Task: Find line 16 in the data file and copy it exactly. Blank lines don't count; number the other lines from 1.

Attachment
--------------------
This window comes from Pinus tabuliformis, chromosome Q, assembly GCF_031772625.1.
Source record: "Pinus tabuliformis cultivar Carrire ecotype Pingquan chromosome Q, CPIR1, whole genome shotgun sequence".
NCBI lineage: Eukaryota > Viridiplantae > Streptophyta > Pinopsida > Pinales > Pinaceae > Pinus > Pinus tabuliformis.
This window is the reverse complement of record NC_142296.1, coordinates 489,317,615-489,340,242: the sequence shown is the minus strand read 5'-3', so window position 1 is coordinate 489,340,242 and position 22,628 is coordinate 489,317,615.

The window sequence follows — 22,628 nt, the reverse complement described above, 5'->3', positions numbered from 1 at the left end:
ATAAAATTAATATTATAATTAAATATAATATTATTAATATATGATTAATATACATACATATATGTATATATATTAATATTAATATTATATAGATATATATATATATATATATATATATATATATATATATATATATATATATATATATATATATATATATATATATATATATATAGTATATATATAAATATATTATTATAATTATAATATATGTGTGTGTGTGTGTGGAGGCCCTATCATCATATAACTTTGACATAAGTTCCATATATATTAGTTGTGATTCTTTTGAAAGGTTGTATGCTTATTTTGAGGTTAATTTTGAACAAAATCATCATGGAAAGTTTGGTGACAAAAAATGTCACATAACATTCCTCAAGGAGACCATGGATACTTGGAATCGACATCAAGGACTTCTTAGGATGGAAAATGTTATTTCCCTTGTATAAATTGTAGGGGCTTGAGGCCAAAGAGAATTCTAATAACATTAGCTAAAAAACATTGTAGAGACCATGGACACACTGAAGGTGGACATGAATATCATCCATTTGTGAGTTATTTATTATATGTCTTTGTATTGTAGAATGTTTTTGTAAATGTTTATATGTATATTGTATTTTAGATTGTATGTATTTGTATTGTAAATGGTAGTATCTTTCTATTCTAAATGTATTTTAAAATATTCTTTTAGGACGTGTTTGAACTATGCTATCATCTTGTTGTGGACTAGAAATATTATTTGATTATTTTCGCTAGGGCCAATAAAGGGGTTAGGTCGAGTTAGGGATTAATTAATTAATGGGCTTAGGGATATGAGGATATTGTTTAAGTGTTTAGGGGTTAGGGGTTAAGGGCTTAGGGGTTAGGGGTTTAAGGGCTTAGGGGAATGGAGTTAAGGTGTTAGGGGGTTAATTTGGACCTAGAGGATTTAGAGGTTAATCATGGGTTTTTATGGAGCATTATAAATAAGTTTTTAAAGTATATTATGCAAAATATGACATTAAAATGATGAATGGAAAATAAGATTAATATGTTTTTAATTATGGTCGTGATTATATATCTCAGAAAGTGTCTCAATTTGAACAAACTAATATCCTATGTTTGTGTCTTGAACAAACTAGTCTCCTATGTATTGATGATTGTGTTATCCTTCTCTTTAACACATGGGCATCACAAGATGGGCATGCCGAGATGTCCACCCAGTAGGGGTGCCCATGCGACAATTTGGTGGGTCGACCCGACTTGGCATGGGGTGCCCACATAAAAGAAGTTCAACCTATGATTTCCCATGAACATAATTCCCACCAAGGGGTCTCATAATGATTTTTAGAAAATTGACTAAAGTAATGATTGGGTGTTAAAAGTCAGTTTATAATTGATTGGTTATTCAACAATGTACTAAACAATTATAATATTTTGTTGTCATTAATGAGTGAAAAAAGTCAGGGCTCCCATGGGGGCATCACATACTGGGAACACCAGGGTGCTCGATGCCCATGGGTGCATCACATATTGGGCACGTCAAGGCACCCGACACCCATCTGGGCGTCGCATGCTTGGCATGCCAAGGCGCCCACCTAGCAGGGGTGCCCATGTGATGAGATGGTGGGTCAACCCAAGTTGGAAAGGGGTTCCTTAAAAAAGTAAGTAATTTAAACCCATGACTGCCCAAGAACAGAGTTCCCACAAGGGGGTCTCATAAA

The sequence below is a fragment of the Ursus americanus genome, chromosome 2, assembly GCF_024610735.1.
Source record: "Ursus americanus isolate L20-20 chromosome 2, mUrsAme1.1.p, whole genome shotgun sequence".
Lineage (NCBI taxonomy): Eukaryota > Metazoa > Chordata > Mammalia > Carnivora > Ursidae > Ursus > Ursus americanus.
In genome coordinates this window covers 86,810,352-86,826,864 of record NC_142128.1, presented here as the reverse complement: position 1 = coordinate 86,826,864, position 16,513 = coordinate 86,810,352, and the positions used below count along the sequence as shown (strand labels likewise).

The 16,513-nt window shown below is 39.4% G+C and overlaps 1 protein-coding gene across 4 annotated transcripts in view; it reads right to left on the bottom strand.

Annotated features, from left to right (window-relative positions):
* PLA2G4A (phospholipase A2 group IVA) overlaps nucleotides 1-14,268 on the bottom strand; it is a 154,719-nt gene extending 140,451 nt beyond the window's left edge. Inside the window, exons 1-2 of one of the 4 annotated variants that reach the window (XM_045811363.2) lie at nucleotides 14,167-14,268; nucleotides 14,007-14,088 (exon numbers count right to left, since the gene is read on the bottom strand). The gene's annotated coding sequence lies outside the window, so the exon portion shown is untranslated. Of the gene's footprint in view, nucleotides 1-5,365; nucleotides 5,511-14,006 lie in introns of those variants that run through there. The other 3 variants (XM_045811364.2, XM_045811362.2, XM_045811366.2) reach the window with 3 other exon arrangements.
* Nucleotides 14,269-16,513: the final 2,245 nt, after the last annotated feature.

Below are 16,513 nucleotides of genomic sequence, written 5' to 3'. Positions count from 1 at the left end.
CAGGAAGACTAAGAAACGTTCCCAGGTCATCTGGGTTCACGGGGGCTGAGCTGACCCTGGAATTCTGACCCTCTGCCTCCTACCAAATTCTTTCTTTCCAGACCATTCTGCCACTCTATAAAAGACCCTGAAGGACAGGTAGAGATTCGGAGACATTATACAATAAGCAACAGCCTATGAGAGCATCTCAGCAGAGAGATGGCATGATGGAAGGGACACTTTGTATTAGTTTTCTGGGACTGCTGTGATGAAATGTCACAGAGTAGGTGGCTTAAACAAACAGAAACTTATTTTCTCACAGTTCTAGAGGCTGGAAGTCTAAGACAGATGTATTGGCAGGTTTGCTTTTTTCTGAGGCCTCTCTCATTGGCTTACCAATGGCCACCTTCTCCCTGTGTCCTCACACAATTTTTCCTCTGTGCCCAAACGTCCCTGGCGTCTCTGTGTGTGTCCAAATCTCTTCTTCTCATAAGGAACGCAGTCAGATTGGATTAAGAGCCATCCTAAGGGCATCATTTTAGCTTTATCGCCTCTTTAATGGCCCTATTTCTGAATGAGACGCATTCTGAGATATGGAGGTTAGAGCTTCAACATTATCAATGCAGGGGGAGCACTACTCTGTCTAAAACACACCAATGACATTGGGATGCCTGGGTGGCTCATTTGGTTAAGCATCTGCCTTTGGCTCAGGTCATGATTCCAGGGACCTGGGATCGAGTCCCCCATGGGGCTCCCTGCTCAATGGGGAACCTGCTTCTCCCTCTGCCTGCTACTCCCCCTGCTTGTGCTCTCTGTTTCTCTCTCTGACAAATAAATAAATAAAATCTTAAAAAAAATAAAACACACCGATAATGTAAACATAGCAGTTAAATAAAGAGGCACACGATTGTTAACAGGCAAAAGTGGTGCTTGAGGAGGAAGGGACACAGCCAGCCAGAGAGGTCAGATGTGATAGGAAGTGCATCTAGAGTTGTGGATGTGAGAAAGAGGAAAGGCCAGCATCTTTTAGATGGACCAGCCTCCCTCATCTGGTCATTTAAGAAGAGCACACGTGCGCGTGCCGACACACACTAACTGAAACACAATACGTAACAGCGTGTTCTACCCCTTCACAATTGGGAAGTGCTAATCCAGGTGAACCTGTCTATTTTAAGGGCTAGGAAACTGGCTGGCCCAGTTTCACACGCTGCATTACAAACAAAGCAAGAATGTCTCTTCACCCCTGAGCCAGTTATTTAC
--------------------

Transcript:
CAGGAAGACTAAGAAACGTTCCCAGGTCATCTGGGTTCACGGGGGCTGAGCTGACCCTGGAATTCTGACCCTCTGCCTCCTACCAAATTCTTTCTTTCCAGACCATTCTGCCACTCTATAAAAGACCCTGAAGGACAGGTAGAGATTCGGAGACATTATACAATAAGCAACAGCCTATGAGAGCATCTCAGCAGAGAGATGGCATGATGGAAGGGACACTTTGTATTAGTTTTCTGGGACTGCTGTGATGAAATGTCACAGAGTAGGTGGCTTAAACAAACAGAAACTTATTTTCTCACAGTTCTAGAGGCTGGAAGTCTAAGACAGATGTATTGGCAGGTTTGCTTTTTTCTGAGGCCTCTCTCATTGGCTTACCAATGGCCACCTTCTCCCTGTGTCCTCACACAATTTTTCCTCTGTGCCCAAACGTCCCTGGCGTCTCTGTGTGTGTCCAAATCTCTTCTTCTCATAAGGAACGCAGTCAGATTGGATTAAGAGCCATCCTAAGGGCATCATTTTAGCTTTATCGCCTCTTTAATGGCCCTATTTCTGAATGAGACGCATTCTGAGATATGGAGGTTAGAGCTTCAACATTATCAATGCAGGGGGAGCACTACTCTGTCTAAAACACACCAATGACATTGGGATGCCTGGGTGGCTCATTTGGTTAAGCATCTGCCTTTGGCTCAGGTCATGATTCCAGGGACCTGGGATCGAGTCCCCCATGGGGCTCCCTGCTCAATGGGGAACCTGCTTCTCCCTCTGCCTGCTACTCCCCCTGCTTGTGCTCTCTGTTTCTCTCTCTGACAAATAAATAAATAAAATCTTAAAAAAAATAAAACACACCGATAATGTAAACATAGCAGTTAAATAAAGAGGCACACGATTGTTAACAGGCAAAAGTGGTGCTTGAGGAGGAAGGGACACAGCCAGCCAGAGAGGTCAGATGTGATAGGAAGTGCATCTAGAGTTGTGGATGTGAGAAAGAGGAAAGGCCAGCATCTTTTAGATGGACCAGCCTCCCTCATCTGGTCATTTAAGAAGAGCACACGTGCGCGTGCCGACACACACTAACTGAAACACAATACGTAACAGCGTGTTCTACCCCTTCACAATTGGGAAGTGCTAATCCAGGTGAACCTGTCTATTTTAAGGGCTAGGAAACTGGCTGGCCCAGTTTCACACGCTGCATTACAAACAAAGCAAGAATGTCTCTTCACCCCTGAGCCAGTTATTTAC